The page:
Baby Corn Farming and Cultivation guide
Baby corn Was one of the few interesting crops which I had to research. Very rarely consumed in Indian homes, Gaining popularity slowly but steadily, this crunchy vegetable is consumed mostly as stir-fried. Available fresh, canned, and frozen, the baby corn in the market today comes from a very concentrated set of farmers. Not everyone does baby corn cultivation in India. As a matter of fact, I don’t know anyone personally.
Till the late ’90s, baby corn was imported from Thailand and cost approximately 4000 Rs a kilo. A few high-end restaurants used it in their cuisine and it was an exotic vegetable that was not an option for the masses. Today, 20 years later, things have changed. India is having a small market share in Baby corn production and export. Albeit small, the market for baby corn is ever-growing, making sure that most of the produce coming from Indian farmers mark supermarket stalls and even high-end restaurants today.
The price of baby corn has come down from 4000 to a meager 60 rs per kilo and farmers are getting a fair price for their produce.
Is Baby Corn Profitable
The Yield of baby corn per acre is 500-600 Kilos. That’s pure profit because the entire expense is covered by selling the fodder which approximates to around 150-200 quintals per acre. The labor, cost for setting the land, and all other expenses which include fertilizers and pesticides are covered in 20,000 rs if done carefully. The price of fodder alone should be able to cover the cost of cultivating baby corn. Even if the price of fodder drops, chances are only a bit of the profit from selling the baby corn will be used in the running expenses.
Since baby corn is not seasonal, the prices will fluctuate. The price for baby corn is known to go as high as 160 rs per kilo and sometimes even more. Taking this into account, farmers are known to average a price of 100-120 rupees a year if baby corn cultivation is practiced throughout the year. 3 crops are normal for most farmers who focus on baby corn cultivation.
Even if the fodder is not sold at all, chances are that the fodder can be used for vermicompost which will reduce the cost of fertilizers in the next crop. Baby corn cultivation is completely free from wastage of any resources and once farmers start cultivating baby corn, they find it to be one of the best revenue-generating crops, year-round.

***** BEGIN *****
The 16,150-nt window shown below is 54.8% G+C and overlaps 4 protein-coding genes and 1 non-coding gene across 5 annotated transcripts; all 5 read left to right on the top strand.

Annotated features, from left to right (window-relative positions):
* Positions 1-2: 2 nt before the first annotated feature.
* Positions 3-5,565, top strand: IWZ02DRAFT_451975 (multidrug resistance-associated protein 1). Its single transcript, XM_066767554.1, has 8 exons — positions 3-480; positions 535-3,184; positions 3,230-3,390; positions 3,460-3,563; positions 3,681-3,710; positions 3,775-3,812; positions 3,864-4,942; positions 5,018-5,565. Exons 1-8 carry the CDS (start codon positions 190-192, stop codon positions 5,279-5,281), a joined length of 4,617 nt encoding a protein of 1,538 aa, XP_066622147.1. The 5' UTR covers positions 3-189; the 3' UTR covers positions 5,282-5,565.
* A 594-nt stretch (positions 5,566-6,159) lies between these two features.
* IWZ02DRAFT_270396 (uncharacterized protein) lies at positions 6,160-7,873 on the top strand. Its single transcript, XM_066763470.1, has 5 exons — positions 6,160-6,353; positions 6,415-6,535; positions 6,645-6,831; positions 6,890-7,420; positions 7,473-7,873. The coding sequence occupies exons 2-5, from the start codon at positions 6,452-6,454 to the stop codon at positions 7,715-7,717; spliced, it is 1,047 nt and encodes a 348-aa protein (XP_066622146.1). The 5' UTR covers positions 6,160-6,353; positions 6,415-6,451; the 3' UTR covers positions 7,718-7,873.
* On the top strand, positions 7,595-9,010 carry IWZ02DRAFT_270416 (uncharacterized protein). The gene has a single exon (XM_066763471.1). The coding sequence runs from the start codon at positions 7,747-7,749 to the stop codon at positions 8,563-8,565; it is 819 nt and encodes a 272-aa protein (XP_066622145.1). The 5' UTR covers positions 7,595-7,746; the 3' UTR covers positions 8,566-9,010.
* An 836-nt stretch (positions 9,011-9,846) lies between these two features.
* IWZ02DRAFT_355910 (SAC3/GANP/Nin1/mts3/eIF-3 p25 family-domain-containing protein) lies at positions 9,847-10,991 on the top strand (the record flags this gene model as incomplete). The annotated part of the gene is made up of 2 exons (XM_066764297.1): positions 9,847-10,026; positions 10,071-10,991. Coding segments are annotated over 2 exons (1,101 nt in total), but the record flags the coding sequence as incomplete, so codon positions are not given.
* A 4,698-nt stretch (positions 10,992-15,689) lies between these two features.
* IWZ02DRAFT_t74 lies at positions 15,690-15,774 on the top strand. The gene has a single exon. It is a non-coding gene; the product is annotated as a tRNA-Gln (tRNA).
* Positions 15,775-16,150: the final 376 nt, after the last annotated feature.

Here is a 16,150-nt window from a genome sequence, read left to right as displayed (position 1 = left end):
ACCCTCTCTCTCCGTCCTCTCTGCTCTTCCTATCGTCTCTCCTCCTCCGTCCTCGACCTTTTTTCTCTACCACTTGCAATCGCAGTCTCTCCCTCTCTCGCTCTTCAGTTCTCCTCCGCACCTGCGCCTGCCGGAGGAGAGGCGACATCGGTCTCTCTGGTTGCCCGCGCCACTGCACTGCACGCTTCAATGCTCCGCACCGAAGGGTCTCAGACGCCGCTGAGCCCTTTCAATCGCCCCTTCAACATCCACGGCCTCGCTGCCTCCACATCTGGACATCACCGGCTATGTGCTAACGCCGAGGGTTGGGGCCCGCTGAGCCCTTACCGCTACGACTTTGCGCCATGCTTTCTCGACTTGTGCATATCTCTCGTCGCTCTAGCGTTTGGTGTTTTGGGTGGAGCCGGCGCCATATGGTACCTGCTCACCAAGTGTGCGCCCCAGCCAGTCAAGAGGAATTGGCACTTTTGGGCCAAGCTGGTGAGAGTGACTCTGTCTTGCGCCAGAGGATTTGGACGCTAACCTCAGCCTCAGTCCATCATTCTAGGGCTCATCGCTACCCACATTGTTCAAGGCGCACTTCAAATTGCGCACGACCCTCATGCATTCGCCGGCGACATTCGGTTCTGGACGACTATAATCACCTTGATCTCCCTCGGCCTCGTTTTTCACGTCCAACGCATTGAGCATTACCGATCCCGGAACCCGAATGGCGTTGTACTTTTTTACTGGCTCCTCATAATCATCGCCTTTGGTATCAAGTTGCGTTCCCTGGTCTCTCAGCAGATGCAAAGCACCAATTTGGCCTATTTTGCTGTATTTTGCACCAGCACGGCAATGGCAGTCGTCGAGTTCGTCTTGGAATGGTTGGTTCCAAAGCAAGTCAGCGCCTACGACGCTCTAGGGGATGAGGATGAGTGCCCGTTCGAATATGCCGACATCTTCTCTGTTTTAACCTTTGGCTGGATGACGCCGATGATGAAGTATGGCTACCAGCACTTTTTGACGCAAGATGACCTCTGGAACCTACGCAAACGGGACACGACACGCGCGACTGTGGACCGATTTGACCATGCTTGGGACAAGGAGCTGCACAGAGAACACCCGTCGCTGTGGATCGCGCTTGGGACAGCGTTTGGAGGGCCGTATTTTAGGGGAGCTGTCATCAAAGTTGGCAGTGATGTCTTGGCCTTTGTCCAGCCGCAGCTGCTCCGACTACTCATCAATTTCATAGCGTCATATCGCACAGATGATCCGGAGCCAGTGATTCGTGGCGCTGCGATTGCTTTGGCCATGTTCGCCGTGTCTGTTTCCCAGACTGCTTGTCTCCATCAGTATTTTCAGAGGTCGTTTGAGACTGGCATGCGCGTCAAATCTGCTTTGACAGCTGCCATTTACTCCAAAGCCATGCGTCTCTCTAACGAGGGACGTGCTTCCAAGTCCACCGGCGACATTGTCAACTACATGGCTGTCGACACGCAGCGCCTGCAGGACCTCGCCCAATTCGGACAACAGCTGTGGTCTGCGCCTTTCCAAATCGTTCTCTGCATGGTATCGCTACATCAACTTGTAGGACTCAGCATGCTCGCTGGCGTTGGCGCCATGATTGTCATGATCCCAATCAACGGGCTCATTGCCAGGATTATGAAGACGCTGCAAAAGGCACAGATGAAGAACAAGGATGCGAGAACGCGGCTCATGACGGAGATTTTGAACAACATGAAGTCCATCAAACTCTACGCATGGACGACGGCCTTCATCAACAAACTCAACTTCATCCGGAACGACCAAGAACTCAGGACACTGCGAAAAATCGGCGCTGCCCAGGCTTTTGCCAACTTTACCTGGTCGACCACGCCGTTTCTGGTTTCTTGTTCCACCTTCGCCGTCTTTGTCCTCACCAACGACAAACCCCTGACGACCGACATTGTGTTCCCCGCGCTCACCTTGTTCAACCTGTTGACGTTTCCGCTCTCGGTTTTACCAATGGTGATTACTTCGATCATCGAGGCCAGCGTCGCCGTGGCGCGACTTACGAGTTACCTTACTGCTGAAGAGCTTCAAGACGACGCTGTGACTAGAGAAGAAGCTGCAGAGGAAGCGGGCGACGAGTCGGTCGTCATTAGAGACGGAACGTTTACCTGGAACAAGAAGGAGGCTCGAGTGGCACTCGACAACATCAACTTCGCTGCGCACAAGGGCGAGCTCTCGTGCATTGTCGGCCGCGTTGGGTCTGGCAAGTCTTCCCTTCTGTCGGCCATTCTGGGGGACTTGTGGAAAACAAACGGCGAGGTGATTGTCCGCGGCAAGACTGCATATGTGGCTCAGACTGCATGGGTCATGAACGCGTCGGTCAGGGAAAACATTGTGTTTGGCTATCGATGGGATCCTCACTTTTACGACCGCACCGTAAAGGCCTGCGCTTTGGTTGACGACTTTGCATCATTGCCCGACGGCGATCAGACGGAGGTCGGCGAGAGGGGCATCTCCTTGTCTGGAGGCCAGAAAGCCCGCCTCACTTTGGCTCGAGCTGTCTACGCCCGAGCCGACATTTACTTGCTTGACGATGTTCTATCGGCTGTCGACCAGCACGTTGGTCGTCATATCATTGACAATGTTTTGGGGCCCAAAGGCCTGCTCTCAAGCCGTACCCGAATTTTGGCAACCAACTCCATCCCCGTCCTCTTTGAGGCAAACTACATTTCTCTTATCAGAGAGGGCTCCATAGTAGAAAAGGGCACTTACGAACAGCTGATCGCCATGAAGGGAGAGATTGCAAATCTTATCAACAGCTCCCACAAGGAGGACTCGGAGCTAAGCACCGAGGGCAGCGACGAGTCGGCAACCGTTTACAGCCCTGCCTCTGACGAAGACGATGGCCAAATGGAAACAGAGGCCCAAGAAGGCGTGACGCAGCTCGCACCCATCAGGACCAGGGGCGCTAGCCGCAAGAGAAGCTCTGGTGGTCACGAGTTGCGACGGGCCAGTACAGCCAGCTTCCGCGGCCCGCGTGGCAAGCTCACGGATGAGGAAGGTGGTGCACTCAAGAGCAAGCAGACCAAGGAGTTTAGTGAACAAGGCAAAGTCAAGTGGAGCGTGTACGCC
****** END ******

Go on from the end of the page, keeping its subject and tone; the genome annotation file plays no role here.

Baby Corn Farming & cultivation Profit Per acre
Expenses incurred in Baby corn cultivation per acre
|Units||Cost in rs|
|Fertilizers and Manure||3000|
|Green Fodder harvesting||4500|
Baby corn cultivation may be very profitable but there are expenses involved with cultivating baby corn. The labor costs incurred are much higher than regular corn or other grain crops.
While all other costs remain the same, the cost for detasseling and harvesting are higher. Weeding is practiced twice in the life of the crop and flood irrigation is normally the practice. Fertilizers are relatively moderate and comparable to normal grain crops and sometimes even lesser.
The key to baby corn cultivation and profit is the right variety. The right variety will determine the difference between profit and loss. A good variety will be pest resistant, high yield and the right type for the market. For export, the variety will be required to have the bab corn to be 4-9 centimeters long and 1-1.5 centimeters thick. Local food processors will accept ears that are as short as 3 centimeters and up to 11 centimeters depending on requirements and the price may vary.
The yield is dependant on the variety. The VL42 is known to be the highest yielding baby corn variety at 1913 kg per hectare or 775 kg per hectare. Other varieties yield an average of 400-500 kilos per acre.
Considering the average price of 120 Rs per kg, the gross profit per acre of baby corn cultivation can be estimated to be around 72,000 per acre or a net profit of 37000 per crop. If 3 crops of baby corn cultivation are practiced, the profits are estimated to be around 1,05,000 per year. While this may not look very huge, it to be understood that this is the profit after expenses and also, the income comes over a period of 3-4 months every year. Not many crops can give the yield or revenue in a regular manner for farmers like baby corn.
Baby Corn Yield per acre and per plant
The varieties are key to the yield of baby corn. While the best variety can yield over 700 Kilos of baby corn per acre, varieties which are lower yields and different qualities will range from 400-500 KG per acre. An average of 3-4 years of baby corn can be harvested per plant. With an average of 20 KG seeds per acre, with a variety like VL 42, the yield is 774 KG per acre. MEH 133 and MEH 144 are comparable to VL42 but slightly lower in yield at 706 and 696 kg per acre respectively.